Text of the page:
Fit, Happy and Healthy

Supporting the special needs community with fitness and nutrition

By Joshua Nishimoto

Photos Courtesy of Kelli Bult

When Kelli Bult and her husband Jacob had their first son, Caleb, not only was Caleb born 10 weeks early, but he also has a micro chromosome deletion resulting in a plethora of mental and physical disabilities. The new parents met with doctors, therapists and teachers to ensure that Caleb’s initial needs were taken care of, but as their son gets older, they realized that there is a gap to be filled when it comes to special needs fitness.


Kelli and Jacob decided to fill that gap. They started the Unique Center for Athletes of All Needs (UCAN), a safe group atmosphere for adult, adolescent or child with special needs to join and feel comfortable participating, learning and sharing in functional fitness and nutrition.


“We decided to start UCAN because we felt that Sandpoint needed a place for individuals with special needs to learn about physical fitness and nutrition, have equipment that suits their needs, and feel safe and accepted,” said Kelli, UCAN’s founder and full-time certified trainer. “Unique is built into our name for a reason. There is no place like us in the Pacific Northwest. Our mission is to empower special needs.”


While UCAN currently supports special needs students through partnerships, they are looking to serve children and adults with special programming in the near future.

“We plan to start adaptive PE for the high school in October, as well as adult classes with PSNI (Panhandle Special Needs Institute),” Kelli shared. “We plan to offer two hour-long classes a week for both groups, free of charge to start off.”


Their goal is to provide a place where everyone can exercise and feel that they belong, with proper instruction on how to best use workout equipment for effective results. “We would also like to start an open gym for special needs kids one or two Sundays a month in the winter,” Kelli said. “We want kids to be able to come in and play safely.”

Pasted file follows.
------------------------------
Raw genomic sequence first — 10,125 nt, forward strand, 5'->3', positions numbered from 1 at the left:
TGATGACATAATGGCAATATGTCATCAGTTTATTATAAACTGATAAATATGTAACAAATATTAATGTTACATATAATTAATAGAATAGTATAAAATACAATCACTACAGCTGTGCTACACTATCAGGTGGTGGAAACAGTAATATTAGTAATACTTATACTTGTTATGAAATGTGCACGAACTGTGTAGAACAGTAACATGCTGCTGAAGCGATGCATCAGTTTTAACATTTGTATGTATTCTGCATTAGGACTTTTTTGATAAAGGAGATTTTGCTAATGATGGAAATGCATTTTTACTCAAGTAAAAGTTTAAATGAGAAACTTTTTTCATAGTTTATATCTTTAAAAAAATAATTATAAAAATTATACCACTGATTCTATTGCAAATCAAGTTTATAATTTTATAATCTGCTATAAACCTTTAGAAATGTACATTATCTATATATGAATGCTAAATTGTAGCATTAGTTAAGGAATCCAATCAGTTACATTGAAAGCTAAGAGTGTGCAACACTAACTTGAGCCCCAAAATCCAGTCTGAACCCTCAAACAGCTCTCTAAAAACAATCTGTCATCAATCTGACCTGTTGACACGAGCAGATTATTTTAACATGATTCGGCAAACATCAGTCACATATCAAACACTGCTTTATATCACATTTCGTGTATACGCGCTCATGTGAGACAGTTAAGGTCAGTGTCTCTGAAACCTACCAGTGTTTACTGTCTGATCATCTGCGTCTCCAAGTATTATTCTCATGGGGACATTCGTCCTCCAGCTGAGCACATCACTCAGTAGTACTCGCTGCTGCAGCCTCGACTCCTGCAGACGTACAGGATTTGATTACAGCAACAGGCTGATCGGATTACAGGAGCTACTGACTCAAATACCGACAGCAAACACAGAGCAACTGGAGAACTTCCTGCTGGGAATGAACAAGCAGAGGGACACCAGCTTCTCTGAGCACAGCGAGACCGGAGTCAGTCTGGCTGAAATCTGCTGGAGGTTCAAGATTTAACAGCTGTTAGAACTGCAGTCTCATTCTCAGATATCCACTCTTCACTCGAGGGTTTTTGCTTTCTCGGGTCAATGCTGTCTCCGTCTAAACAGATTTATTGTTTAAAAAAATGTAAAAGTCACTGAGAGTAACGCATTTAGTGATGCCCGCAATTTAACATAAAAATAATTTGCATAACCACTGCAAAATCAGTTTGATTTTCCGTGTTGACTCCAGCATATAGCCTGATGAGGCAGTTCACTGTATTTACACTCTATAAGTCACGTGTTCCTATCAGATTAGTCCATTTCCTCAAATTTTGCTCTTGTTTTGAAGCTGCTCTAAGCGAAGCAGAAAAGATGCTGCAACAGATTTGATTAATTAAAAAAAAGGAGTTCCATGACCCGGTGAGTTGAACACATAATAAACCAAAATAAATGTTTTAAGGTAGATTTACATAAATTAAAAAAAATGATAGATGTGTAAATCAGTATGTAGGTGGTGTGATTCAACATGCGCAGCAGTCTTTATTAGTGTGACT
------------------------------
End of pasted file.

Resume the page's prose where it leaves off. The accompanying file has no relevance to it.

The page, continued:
UCAN provides physical fitness classes that teach correct movement for everyday life. They also produce quality, easy-to-follow recipes to help improve nutrition, simultaneously building their clients’ confidence as they progress.


“We are using the methodology created by Special Strong for our classes,” Kelli said. “We are targeting four major areas of concentration: 1) core, balance and flexibility. 2) brain and sensory. 3) strength and muscle development. 4) endurance and stamina adaptation. Using these four targets, we will help people gain confidence, strength, mental development and knowledge that will apply to their everyday life and tasks.”

With Kelli’s expertise as lead trainer and her highly trained staff, UCAN is offering a unique opportunity for their clients to not only be happy, safe and healthy, but also the ability to improve their lives.


“Our classes are structured to provide movement standards, and we have enough people watching to make sure everyone stays safe and moves correctly,” she said. “We are going to make a recipe book for everyone. Our volunteers and staff will work to instill confidence in all our members.”


Although Kelli is the creator, founder and president of UCAN, UCAN would not be made possible without the support of the local community.